You probably understand that distracted driving poses a risk to you on the road. Perhaps you refuse to text and drive. That is a very smart decision that can help keep you and other people safe. However, you are still at risk because of the people who do text on the road.
It’s only natural to want to do something to improve your chances of safety and reduce your risk of an incident caused by a distracted driver. Your best way of reducing risk related to other people texting while driving is to teach yourself how to identify distracted drivers while at the wheel.
The more proficient you become at identifying people engaged in risky driving behaviors, the more natural your avoidance of them will become. Researchers have proven that they can train artificial intelligence systems to identify distracted drivers. If a computer can learn to do it, a human certainly can, too.
Look for visible light or an inclined head
You may not always be able to see the hand positions of drivers. You can’t necessarily tell if or where they are holding the steering wheel. However, it is often relatively easy to spot the telltale glare of a cellphone screen on someone’s steering wheel or clothing. This is particularly true in the evening, early morning and night. Even during the day, however, you can still see the light given off by a cellphone.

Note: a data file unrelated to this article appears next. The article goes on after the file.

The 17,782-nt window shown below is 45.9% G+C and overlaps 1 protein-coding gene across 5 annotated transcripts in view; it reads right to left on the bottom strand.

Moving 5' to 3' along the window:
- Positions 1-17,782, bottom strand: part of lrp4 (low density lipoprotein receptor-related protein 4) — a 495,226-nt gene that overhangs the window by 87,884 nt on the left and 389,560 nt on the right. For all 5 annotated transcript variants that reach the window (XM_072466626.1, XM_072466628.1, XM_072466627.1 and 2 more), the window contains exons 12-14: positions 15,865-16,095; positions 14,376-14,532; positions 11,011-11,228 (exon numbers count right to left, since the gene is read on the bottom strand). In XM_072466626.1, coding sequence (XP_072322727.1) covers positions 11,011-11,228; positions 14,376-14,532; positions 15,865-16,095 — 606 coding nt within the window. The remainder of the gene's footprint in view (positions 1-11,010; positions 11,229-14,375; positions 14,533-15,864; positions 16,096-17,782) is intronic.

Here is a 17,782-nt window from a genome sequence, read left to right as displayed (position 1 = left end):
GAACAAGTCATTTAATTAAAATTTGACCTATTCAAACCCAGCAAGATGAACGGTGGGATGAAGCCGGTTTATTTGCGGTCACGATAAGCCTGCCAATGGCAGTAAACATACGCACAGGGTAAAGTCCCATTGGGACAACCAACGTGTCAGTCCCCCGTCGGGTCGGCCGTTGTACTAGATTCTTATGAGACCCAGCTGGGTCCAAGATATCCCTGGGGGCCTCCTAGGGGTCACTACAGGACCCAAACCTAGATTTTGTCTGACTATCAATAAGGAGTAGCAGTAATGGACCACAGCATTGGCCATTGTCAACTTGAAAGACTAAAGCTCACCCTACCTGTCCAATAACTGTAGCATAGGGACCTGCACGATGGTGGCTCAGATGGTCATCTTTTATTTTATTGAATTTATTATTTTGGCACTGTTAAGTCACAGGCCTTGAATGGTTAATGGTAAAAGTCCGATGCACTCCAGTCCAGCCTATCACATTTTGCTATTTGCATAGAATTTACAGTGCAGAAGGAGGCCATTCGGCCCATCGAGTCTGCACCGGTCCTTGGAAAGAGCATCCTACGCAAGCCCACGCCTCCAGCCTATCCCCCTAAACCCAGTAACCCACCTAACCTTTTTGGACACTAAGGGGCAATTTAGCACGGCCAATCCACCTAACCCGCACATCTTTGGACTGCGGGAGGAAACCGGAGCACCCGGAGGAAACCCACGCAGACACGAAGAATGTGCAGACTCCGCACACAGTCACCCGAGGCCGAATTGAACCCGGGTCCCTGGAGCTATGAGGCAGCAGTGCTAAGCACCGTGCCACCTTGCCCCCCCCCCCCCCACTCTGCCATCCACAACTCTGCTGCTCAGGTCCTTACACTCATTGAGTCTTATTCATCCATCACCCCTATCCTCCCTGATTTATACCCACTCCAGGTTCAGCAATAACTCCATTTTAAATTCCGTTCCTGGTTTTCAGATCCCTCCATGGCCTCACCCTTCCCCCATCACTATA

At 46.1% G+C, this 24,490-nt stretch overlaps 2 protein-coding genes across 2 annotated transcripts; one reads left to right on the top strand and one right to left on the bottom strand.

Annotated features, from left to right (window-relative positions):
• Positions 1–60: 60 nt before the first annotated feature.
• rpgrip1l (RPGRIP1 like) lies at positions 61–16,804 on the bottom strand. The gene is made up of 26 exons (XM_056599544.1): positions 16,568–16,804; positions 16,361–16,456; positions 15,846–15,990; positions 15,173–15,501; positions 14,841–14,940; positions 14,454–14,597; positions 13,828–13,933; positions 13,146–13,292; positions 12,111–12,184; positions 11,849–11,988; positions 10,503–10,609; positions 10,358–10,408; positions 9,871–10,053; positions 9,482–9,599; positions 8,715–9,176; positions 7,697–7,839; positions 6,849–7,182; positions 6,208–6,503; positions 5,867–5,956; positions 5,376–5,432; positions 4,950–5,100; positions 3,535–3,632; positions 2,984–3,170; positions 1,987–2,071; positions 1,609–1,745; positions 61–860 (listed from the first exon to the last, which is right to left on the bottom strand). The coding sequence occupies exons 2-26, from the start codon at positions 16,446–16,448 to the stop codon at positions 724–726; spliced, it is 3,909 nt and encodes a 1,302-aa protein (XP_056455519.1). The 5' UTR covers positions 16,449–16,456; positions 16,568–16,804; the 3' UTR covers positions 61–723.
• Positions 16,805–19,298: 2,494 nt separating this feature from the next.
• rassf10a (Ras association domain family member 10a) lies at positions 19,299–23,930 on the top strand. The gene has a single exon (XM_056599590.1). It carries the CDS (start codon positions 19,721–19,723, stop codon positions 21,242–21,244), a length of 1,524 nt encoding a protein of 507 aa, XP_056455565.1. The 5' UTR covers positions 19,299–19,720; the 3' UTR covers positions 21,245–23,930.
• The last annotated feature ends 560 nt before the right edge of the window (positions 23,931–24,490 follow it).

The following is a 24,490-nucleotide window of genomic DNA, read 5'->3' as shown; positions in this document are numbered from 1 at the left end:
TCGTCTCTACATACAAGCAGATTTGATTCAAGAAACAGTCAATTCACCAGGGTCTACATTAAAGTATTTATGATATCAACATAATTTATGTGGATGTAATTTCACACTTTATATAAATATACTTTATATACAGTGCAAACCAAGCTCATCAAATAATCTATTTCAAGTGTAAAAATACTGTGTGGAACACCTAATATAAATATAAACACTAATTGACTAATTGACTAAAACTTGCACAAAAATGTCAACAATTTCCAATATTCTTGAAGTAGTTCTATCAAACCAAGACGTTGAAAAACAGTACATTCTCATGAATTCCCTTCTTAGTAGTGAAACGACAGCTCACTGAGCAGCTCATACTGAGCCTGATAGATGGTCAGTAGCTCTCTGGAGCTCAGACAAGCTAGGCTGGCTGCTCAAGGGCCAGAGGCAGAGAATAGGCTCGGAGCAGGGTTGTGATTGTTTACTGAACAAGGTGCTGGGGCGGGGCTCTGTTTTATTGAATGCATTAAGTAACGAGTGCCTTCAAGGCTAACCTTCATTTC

You can also notice if someone’s head is pointed downward. That may be a warning sign that they have a cellphone in their lap or held against the steering wheel. People who are not looking directly out of their car or scanning traffic are dangerous, anyway. Whether they are looking at something in the passenger seat or talking to their child through the rearview mirror, they are not monitoring traffic in the way that they should.
Watch for erratic driving patterns
One of the telltale signs of taking your eyes off the road is temporarily losing control of the vehicle and rapidly readjusting. Many drivers who text at the wheel will look down at their phone. At that time, their vehicle may begin to lean in one direction or the other. They will then jerk the wheel to correct the direction of their vehicle when they look up from their phone.
If you notice someone doing this even once, you should leave plenty of space between their vehicle and yours. Ideally, you should change your route to avoid sharing road space with someone so obviously driving unsafely.
If a distracted driver does crash into your vehicle, whether they t-bone you or rear end you, you have rights under the law. Learning more about your rights can help you make an informed decision about your options after a distracted driving crash.